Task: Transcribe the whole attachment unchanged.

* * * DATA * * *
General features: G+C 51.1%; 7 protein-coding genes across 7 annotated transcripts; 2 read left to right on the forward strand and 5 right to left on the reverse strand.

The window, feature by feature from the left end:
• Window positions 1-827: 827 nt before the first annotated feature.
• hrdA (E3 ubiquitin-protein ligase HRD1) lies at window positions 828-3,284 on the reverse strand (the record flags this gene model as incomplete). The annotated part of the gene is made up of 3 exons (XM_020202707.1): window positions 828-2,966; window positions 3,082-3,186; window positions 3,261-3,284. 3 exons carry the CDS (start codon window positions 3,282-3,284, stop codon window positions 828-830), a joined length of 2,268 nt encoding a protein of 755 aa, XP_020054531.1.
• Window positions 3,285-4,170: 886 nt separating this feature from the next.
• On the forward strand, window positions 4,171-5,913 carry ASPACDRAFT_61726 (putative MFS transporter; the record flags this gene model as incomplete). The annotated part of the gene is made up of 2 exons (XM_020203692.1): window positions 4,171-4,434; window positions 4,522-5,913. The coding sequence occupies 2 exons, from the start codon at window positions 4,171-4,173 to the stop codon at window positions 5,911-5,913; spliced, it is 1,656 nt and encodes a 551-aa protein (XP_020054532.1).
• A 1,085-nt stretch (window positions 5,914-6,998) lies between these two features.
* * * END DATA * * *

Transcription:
General features: G+C 51.1%; 7 protein-coding genes across 7 annotated transcripts; 2 read left to right on the forward strand and 5 right to left on the reverse strand.

The window, feature by feature from the left end:
• Window positions 1-827: 827 nt before the first annotated feature.
• hrdA (E3 ubiquitin-protein ligase HRD1) lies at window positions 828-3,284 on the reverse strand (the record flags this gene model as incomplete). The annotated part of the gene is made up of 3 exons (XM_020202707.1): window positions 828-2,966; window positions 3,082-3,186; window positions 3,261-3,284. 3 exons carry the CDS (start codon window positions 3,282-3,284, stop codon window positions 828-830), a joined length of 2,268 nt encoding a protein of 755 aa, XP_020054531.1.
• Window positions 3,285-4,170: 886 nt separating this feature from the next.
• On the forward strand, window positions 4,171-5,913 carry ASPACDRAFT_61726 (putative MFS transporter; the record flags this gene model as incomplete). The annotated part of the gene is made up of 2 exons (XM_020203692.1): window positions 4,171-4,434; window positions 4,522-5,913. The coding sequence occupies 2 exons, from the start codon at window positions 4,171-4,173 to the stop codon at window positions 5,911-5,913; spliced, it is 1,656 nt and encodes a 551-aa protein (XP_020054532.1).
• A 1,085-nt stretch (window positions 5,914-6,998) lies between these two features.